New in the collection: Cherokee eclipse-watching kit

Cherokee drum marking eclipse

Cherokee eclipse glasses


The cardboard shades were pretty much standard issue for watching the 2017 total solar eclipse, but the noisemaker is specific to Cherokee legend.

Tribal storyteller Mike Crowe of the Museum of the Cherokee Indian told Blue Ridge Public Radio, “A long time ago, whenever there was an eclipse, they had an explanation for this. The frog would come up, and he would swallow the sun. They would come out and bang the drum and make loud noise and this would frighten the frog away. After a time, things would return to normal. Everything would be okay.”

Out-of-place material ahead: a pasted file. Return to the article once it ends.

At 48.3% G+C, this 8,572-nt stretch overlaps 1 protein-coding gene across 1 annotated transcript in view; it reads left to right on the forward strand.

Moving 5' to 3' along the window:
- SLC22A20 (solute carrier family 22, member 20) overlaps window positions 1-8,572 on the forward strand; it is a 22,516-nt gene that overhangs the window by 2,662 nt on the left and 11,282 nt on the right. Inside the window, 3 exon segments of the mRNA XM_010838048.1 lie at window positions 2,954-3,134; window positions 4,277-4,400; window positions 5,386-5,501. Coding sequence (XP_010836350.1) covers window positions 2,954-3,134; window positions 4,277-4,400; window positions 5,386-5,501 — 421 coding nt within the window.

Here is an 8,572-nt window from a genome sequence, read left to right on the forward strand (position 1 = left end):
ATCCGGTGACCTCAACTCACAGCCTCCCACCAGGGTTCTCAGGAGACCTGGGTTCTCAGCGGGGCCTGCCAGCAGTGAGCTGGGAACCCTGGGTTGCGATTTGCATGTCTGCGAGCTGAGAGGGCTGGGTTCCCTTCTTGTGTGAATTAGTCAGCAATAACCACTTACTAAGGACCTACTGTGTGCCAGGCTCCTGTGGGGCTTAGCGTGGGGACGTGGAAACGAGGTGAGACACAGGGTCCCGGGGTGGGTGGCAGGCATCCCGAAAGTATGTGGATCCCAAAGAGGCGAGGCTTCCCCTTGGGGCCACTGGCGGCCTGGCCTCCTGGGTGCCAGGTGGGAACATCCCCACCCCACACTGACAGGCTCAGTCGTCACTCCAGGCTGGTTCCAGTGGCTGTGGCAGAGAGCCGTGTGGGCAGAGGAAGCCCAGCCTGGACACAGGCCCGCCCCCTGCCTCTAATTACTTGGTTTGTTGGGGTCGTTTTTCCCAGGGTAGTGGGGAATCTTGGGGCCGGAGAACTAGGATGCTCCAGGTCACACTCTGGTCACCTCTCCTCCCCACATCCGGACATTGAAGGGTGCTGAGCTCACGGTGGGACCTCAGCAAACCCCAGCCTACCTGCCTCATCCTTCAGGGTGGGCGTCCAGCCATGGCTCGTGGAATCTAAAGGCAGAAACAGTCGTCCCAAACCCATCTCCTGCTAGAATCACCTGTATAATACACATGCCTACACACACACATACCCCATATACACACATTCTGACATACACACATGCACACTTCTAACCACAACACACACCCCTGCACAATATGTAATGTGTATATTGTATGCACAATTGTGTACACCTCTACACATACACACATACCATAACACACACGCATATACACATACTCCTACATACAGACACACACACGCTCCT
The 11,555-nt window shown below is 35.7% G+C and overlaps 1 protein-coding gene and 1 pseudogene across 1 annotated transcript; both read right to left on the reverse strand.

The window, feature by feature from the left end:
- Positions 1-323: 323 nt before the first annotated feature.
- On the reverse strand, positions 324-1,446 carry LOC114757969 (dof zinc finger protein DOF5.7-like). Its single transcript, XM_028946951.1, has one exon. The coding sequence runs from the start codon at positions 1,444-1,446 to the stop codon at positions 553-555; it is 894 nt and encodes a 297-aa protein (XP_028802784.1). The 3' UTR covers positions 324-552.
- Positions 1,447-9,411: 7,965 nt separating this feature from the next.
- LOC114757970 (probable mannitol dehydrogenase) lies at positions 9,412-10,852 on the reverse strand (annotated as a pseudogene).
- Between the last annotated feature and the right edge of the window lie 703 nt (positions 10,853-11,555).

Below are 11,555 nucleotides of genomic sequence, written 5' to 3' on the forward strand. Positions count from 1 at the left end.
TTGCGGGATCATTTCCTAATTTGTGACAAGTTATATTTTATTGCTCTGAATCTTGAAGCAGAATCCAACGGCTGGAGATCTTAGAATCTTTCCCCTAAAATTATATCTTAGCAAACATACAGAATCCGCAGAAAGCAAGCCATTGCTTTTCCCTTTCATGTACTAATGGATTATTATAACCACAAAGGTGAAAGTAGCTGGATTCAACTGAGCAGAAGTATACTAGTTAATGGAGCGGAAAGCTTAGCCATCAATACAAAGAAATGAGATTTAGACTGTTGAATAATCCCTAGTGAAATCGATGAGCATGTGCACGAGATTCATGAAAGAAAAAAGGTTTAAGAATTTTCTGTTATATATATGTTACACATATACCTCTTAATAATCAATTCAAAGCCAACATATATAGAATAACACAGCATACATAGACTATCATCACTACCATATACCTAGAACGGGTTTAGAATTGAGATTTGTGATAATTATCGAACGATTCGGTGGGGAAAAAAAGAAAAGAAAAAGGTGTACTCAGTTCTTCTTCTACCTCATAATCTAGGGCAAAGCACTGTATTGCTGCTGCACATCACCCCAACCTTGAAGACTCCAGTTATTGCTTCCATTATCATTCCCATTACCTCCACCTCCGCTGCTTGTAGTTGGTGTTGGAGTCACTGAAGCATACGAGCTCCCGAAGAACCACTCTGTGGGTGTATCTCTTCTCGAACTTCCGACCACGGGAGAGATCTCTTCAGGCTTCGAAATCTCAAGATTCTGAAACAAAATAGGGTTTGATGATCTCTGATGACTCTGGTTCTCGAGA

Video of the eclipse watch  in Cherokee, including a brief but apparently successful demonstration of frog-frightening.


Who wouldn’t have wanted to be in Wadesboro in 1900?

Belated hat tip to former Miscellany keeper Jason Tomberlin and researcher-commenter Kevin Cherry for this fact-packed post about the eclipse of 1900, when Wadesboro became the mecca of the astronomical world….

This time, alas, Anson County’s view will max out at 97.5 percent of the total eclipse.